Well, maybe this is just what rats do, right? Was there a human experiment that was equivalent to compare these findings to? The answer was yes, it was the Vietnam War. During the war, a lot of heroin was being used by 20% of American troops. There was pure panic back home as many figured after the war, there would end up being hundreds of thousands of heroin junkies on the streets across the US. A study was done where it tracked the troops returning home and what was found was astonishing. The soldiers didn’t need rehab and there were no signs of any withdrawals. The study showed that 95% of the soldiers using heroin in Vietnam just stopped using once they returned home.
That would make no sense to a follower of the old theory of addiction. Conversely, if you were a believer of Bruce Alexander’s theory, then it makes total sense. And the reason it does is if a person is dropped into a massive, nasty jungle in another country where they never wanted to be and have to kill or be killed in the drop of a hat, then using heroin is a good use of time. Now, soldiers going back to their safe and comfortable home surrounded by family and friends is the equivalent of being taken out of the first cage and inserted into a rat park for humans.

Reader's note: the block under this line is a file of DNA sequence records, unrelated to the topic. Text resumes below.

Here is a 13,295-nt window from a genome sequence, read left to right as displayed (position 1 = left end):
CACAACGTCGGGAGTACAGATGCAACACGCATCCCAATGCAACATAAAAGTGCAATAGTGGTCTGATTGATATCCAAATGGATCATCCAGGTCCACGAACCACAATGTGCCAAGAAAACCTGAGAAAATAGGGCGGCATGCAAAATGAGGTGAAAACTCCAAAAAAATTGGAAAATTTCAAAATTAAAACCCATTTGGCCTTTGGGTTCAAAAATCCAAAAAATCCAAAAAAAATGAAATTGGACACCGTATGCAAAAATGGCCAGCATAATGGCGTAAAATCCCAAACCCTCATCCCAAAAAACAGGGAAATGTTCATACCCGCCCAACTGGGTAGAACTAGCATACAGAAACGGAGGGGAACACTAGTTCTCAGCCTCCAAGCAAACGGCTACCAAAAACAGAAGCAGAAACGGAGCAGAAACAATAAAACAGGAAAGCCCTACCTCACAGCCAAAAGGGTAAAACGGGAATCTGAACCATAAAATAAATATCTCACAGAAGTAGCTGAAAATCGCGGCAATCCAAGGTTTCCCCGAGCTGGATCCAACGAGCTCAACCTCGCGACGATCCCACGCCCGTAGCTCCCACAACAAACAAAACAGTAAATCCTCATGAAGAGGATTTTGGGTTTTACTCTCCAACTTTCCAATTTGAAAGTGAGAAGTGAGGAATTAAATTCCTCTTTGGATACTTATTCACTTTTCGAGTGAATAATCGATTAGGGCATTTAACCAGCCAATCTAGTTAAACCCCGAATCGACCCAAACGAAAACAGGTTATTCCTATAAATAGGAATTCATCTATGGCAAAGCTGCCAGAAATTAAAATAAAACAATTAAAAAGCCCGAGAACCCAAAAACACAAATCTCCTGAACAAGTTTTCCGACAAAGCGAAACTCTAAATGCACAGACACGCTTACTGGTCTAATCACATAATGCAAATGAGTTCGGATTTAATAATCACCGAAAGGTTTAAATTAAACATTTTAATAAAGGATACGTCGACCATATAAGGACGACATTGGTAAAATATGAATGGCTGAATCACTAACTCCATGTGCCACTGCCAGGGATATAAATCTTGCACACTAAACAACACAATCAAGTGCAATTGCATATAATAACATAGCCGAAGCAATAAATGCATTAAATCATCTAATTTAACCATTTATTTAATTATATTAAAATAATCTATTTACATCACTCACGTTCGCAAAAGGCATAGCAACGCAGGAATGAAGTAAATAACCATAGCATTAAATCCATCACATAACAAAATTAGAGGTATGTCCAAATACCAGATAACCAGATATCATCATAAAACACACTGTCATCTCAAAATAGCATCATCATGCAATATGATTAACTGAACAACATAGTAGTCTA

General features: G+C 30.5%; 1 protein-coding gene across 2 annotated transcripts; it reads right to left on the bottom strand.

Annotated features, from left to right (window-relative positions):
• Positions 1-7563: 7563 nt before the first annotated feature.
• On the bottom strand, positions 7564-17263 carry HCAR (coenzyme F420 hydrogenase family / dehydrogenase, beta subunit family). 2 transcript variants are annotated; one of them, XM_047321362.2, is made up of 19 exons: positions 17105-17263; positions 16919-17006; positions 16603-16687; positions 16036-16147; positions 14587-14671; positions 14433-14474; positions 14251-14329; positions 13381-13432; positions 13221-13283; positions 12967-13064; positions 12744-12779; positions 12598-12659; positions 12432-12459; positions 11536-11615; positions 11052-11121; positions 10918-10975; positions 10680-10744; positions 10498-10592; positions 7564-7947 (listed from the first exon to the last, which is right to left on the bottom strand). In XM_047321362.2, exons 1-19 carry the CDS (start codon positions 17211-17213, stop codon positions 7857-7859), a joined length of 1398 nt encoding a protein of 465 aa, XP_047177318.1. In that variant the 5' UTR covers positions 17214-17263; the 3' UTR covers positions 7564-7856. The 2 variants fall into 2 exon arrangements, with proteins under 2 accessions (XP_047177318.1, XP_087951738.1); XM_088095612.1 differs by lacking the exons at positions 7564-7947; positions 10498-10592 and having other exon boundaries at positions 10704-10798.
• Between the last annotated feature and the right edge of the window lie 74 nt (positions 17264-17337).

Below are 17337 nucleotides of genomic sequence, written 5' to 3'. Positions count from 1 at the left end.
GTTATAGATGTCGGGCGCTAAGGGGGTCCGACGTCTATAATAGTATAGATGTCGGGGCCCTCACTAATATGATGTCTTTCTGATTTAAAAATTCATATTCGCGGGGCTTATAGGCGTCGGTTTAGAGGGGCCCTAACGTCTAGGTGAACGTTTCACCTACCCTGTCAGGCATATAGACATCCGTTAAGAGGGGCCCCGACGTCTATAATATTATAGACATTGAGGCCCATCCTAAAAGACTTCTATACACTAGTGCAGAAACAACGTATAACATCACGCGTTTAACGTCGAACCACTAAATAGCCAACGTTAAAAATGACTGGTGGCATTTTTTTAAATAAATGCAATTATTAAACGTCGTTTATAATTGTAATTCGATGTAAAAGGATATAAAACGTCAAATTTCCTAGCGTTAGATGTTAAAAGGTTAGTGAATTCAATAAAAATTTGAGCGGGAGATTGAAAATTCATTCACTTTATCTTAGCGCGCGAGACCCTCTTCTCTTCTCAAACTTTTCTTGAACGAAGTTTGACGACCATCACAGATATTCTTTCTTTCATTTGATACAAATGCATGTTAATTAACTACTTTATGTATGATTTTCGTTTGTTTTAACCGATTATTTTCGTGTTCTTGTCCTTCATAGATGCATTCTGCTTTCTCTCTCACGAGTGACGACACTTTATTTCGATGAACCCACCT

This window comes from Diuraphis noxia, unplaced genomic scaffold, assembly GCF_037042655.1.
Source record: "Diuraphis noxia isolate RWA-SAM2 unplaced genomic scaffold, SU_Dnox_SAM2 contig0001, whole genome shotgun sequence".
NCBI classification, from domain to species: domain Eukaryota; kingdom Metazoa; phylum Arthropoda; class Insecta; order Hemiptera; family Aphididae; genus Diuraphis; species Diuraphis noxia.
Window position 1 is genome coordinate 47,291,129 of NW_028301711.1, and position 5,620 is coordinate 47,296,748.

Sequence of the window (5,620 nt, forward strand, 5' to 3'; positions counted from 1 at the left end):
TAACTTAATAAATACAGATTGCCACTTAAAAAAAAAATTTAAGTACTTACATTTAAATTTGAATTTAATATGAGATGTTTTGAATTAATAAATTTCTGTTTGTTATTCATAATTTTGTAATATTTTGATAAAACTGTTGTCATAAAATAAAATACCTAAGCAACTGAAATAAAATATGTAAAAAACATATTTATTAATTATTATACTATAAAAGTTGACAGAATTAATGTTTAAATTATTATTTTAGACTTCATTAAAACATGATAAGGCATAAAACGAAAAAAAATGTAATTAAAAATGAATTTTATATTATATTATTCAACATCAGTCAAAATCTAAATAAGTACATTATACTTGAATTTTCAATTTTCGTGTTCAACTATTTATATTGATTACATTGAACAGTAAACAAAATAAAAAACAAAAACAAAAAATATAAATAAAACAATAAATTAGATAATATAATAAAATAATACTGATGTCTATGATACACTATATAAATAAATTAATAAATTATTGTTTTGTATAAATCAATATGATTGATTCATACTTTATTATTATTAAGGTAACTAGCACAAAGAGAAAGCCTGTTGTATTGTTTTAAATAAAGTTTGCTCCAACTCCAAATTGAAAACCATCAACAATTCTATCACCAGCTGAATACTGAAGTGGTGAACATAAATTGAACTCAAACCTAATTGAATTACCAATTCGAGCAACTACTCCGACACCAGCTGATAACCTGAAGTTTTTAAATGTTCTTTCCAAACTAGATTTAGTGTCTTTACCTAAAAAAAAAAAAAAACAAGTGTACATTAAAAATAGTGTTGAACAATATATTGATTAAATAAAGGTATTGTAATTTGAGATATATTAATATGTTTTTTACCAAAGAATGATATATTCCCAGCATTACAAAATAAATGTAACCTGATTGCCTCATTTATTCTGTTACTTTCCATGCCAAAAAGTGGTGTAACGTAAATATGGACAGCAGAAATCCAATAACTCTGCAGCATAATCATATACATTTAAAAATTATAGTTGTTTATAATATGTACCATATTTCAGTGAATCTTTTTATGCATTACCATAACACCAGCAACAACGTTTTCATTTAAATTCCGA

Bottom line, it is not the drugs, it’s the cage. Collectively, everyone needs to view addiction from a different perspective. Humans, being part of nature, have a need to bond and connect. When people have their health, and are happy, they will bond with people around them. However, when that’s not possible as a result of being isolated, traumatized, or life has just beaten them down, they will end up bonding with anything that provides some relief. This bonding to something could be any one of the following; checking a smartphone every 60 seconds, pornography, gambling, video games, or it could be heroin or cocaine. Make no mistake, a person will bond with something as it is our human nature.